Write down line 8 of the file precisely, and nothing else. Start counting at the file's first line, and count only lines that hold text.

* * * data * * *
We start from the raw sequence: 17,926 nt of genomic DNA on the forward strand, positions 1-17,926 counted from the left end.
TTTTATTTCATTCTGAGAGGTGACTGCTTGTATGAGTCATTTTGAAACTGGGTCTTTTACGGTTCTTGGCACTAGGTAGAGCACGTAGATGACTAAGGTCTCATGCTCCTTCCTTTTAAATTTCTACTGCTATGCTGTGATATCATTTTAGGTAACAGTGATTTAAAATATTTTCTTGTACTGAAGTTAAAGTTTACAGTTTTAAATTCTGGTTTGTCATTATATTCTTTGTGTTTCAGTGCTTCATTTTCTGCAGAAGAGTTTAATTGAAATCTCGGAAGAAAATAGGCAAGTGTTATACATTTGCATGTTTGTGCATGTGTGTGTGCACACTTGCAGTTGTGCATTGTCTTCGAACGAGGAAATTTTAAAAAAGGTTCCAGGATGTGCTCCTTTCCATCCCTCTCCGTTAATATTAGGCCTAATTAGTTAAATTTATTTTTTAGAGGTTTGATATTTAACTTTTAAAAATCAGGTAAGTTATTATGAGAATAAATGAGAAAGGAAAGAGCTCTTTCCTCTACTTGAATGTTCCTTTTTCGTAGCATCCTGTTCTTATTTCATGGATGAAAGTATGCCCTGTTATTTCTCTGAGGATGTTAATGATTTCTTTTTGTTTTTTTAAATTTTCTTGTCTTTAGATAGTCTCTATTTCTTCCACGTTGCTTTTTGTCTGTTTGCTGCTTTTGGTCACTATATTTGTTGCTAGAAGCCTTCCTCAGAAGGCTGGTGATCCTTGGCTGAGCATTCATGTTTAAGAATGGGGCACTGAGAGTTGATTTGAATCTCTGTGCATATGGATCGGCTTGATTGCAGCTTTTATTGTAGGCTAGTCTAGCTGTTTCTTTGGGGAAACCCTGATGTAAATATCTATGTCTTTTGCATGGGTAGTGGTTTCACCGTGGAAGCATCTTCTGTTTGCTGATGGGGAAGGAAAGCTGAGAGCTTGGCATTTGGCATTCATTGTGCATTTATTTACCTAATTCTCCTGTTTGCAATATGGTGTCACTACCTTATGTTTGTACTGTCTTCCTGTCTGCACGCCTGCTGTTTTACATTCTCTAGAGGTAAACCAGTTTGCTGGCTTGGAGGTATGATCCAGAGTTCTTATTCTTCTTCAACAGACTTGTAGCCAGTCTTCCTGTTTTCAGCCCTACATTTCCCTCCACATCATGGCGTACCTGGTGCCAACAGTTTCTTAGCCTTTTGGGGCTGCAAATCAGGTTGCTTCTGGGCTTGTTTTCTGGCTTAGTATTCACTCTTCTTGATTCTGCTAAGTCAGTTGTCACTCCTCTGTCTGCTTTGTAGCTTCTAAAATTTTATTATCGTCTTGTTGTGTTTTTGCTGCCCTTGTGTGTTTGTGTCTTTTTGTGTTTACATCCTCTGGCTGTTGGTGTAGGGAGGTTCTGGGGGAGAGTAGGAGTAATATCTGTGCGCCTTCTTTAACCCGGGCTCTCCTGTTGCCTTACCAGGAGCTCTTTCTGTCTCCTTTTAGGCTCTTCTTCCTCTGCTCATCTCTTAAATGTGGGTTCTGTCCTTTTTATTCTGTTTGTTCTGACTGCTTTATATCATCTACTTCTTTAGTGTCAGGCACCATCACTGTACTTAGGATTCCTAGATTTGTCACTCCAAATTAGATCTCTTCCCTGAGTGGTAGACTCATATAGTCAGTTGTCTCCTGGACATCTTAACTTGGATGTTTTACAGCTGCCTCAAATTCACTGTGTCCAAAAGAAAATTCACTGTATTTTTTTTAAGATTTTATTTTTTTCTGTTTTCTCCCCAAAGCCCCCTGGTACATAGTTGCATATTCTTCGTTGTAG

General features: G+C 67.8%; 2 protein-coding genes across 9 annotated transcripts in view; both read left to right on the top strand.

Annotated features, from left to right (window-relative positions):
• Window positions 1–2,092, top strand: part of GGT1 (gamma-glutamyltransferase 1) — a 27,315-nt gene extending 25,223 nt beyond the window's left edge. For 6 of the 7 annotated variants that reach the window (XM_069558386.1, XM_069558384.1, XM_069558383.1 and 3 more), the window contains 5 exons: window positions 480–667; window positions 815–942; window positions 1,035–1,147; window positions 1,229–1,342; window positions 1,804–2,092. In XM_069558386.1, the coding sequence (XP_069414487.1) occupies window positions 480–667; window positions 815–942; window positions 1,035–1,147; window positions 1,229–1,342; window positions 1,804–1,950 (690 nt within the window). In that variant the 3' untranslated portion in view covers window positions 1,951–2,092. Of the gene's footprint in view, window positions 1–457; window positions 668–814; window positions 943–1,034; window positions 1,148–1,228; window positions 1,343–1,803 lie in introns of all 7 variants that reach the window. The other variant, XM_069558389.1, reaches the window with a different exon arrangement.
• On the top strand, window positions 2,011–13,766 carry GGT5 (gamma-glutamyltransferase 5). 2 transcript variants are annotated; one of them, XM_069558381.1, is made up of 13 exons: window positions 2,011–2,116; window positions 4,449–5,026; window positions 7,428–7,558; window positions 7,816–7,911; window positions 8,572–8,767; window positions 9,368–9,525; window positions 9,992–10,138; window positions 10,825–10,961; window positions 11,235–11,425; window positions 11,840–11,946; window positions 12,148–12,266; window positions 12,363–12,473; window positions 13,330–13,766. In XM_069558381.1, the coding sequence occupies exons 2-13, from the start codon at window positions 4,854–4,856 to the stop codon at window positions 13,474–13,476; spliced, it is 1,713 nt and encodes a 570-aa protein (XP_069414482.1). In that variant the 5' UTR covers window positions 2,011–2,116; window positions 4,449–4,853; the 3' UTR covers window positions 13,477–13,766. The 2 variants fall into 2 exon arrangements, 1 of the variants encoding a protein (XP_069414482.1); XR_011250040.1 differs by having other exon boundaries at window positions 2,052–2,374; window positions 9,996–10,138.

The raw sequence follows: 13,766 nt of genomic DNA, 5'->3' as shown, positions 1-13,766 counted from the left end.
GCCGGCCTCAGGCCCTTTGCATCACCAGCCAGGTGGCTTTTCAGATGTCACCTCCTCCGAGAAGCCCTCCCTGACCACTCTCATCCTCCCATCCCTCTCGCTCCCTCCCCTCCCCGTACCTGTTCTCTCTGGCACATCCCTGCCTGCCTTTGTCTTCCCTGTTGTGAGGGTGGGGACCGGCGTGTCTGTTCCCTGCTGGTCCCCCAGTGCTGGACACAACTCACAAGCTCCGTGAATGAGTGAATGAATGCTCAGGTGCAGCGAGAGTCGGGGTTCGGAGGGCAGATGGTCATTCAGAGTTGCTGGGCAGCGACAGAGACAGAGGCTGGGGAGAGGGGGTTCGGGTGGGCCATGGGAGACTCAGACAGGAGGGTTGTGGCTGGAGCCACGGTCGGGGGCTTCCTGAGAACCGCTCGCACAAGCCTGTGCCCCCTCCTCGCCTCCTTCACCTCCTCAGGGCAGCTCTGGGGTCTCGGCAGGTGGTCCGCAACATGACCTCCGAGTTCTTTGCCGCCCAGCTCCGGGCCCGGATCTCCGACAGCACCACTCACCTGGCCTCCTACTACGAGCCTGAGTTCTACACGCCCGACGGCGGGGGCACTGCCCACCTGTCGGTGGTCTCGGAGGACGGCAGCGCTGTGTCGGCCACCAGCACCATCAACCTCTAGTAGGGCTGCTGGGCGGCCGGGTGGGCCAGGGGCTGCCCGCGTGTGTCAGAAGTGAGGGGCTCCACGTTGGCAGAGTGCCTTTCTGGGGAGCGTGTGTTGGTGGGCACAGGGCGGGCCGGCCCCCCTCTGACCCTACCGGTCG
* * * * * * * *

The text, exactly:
GCCGGCCTCAGGCCCTTTGCATCACCAGCCAGGTGGCTTTTCAGATGTCACCTCCTCCGAGAAGCCCTCCCTGACCACTCTCATCCTCCCATCCCTCTCGCTCCCTCCCCTCCCCGTACCTGTTCTCTCTGGCACATCCCTGCCTGCCTTTGTCTTCCCTGTTGTGAGGGTGGGGACCGGCGTGTCTGTTCCCTGCTGGTCCCCCAGTGCTGGACACAACTCACAAGCTCCGTGAATGAGTGAATGAATGCTCAGGTGCAGCGAGAGTCGGGGTTCGGAGGGCAGATGGTCATTCAGAGTTGCTGGGCAGCGACAGAGACAGAGGCTGGGGAGAGGGGGTTCGGGTGGGCCATGGGAGACTCAGACAGGAGGGTTGTGGCTGGAGCCACGGTCGGGGGCTTCCTGAGAACCGCTCGCACAAGCCTGTGCCCCCTCCTCGCCTCCTTCACCTCCTCAGGGCAGCTCTGGGGTCTCGGCAGGTGGTCCGCAACATGACCTCCGAGTTCTTTGCCGCCCAGCTCCGGGCCCGGATCTCCGACAGCACCACTCACCTGGCCTCCTACTACGAGCCTGAGTTCTACACGCCCGACGGCGGGGGCACTGCCCACCTGTCGGTGGTCTCGGAGGACGGCAGCGCTGTGTCGGCCACCAGCACCATCAACCTCTAGTAGGGCTGCTGGGCGGCCGGGTGGGCCAGGGGCTGCCCGCGTGTGTCAGAAGTGAGGGGCTCCACGTTGGCAGAGTGCCTTTCTGGGGAGCGTGTGTTGGTGGGCACAGGGCGGGCCGGCCCCCCTCTGACCCTACCGGTCG